In the recent Ontario Divisional Court decision in Daneluzzi v. Daneluzzi, McKelvey J. considered
a motion for leave to appeal from a summary judgment decision. In a
somewhat unique situation, leave to appeal was sought by both
The decision offers a reminder that even where the parties
mutually seek an appeal, leave to appeal will only be granted where
the criteria in R. 62.02(4) are satisfied:
 Rule 62.02(4) of the Rules of Civil Procedure sets out the
criteria which must be satisfied before leave is granted. The rule
provides as follows:
(4) Leave to appeal shall not be granted unless,
there is a conflicting decision by
another judge or court in Ontario or elsewhere on the matter
involved in the proposed appeal and it is, in the opinion of the
judge hearing the motion, desirable that leave to appeal be
there appears to the judge hearing
the motion good reason to doubt the correctness of the order in
question and the proposed appeal involves matters of such
importance that, in his or her opinion, leave to appeal should be
In this case, the motion judge declined to grant summary
judgment to the plaintiffs because they did not provide expert
evidence on the duty of care owed to them. On a similar basis, the
motion judge declined to heed the request of the defendants to
dismiss the plaintiffs' action.
In denying leave, McKelvey J. relied on the principles espoused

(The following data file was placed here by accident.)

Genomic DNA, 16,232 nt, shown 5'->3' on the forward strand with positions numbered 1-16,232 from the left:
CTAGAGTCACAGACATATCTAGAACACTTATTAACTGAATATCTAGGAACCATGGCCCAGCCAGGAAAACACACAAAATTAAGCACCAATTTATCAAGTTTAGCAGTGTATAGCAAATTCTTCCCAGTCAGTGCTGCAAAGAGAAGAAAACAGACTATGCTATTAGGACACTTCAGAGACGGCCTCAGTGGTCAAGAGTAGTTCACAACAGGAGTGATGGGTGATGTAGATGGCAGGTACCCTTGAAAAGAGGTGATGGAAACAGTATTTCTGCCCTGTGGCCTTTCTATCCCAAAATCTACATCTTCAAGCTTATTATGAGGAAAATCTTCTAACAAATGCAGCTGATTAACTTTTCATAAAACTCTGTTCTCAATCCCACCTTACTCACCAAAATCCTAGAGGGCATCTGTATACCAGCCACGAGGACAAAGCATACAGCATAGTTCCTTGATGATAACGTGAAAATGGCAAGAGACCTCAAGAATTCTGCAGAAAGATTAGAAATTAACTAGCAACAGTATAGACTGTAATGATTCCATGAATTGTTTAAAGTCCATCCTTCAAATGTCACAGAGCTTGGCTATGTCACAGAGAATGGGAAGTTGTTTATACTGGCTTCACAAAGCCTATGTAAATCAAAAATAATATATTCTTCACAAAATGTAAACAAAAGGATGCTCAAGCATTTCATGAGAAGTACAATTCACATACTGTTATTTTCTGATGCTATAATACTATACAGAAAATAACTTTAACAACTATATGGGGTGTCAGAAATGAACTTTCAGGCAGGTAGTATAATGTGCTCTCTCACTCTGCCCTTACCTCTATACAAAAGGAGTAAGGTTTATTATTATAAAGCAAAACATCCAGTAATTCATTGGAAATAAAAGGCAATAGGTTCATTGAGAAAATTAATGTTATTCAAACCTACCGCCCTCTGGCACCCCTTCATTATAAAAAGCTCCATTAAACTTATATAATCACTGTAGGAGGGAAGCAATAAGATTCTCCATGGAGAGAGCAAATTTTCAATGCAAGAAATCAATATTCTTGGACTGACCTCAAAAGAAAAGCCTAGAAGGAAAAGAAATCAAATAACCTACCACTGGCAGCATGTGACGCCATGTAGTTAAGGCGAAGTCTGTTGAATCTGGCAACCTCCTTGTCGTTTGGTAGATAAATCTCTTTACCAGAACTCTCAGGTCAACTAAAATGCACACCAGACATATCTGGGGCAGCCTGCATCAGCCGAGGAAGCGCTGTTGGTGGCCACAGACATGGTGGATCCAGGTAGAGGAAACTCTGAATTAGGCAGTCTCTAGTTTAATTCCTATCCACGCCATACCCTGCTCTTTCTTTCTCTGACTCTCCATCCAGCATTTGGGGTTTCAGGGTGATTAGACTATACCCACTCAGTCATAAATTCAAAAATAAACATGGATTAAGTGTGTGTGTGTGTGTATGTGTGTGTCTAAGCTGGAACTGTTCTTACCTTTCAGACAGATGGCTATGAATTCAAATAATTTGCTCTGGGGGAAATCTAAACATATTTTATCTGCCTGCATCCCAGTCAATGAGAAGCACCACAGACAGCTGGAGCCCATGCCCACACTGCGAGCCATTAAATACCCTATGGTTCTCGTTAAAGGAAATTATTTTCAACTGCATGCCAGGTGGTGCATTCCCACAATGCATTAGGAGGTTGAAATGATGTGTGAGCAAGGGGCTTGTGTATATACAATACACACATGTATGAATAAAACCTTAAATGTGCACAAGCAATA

by the Supreme Court of Canada in Hyrniak v. Mauldin, and held that
the motion judge's decision was fully consistent with the
principles outlined in that case. While the evidentiary burden for
a summary judgment motion is less onerous than for a trial, the
absence of expert evidence was sufficient reason to deny the
 In the present case, neither the plaintiff nor defendant
chose to introduce any evidence with respect to the standard of
care. It is fair to say that the comments of the motion judge were
directed towards the ability of the court to make a fair decision
without the benefit of any expert opinion. The absence of any
expert opinion is an omission shared by both the plaintiffs and
Sandrex. The obligation on the plaintiffs was particularly
important, however, as they brought the motion for summary
judgment. The comments of the motion judge with respect to the
interest of justice requiring expert opinion is consistent with
existing caselaw and is reflected in the Supreme Court of Canada
decision in Hyrniak v. Mauldin, 2014 SCC 7 (CanLII). In their
decision, the Supreme Court comments that a trial is not required
if a summary judgment can achieve a fair and just adjudication. The
There will be no genuine issue requiring a trial when the judge
is able to reach a fair and just determination on the merits on a
motion for summary judgment.
 The court goes on to comment that on a summary judgment
motion the evidence need not be equivalent to that at trial, but
must be such that the judge is "confident that she can fairly
resolve the dispute."
The content of this article is intended to provide a general
guide to the subject matter. Specialist advice should be sought
about your specific circumstances.
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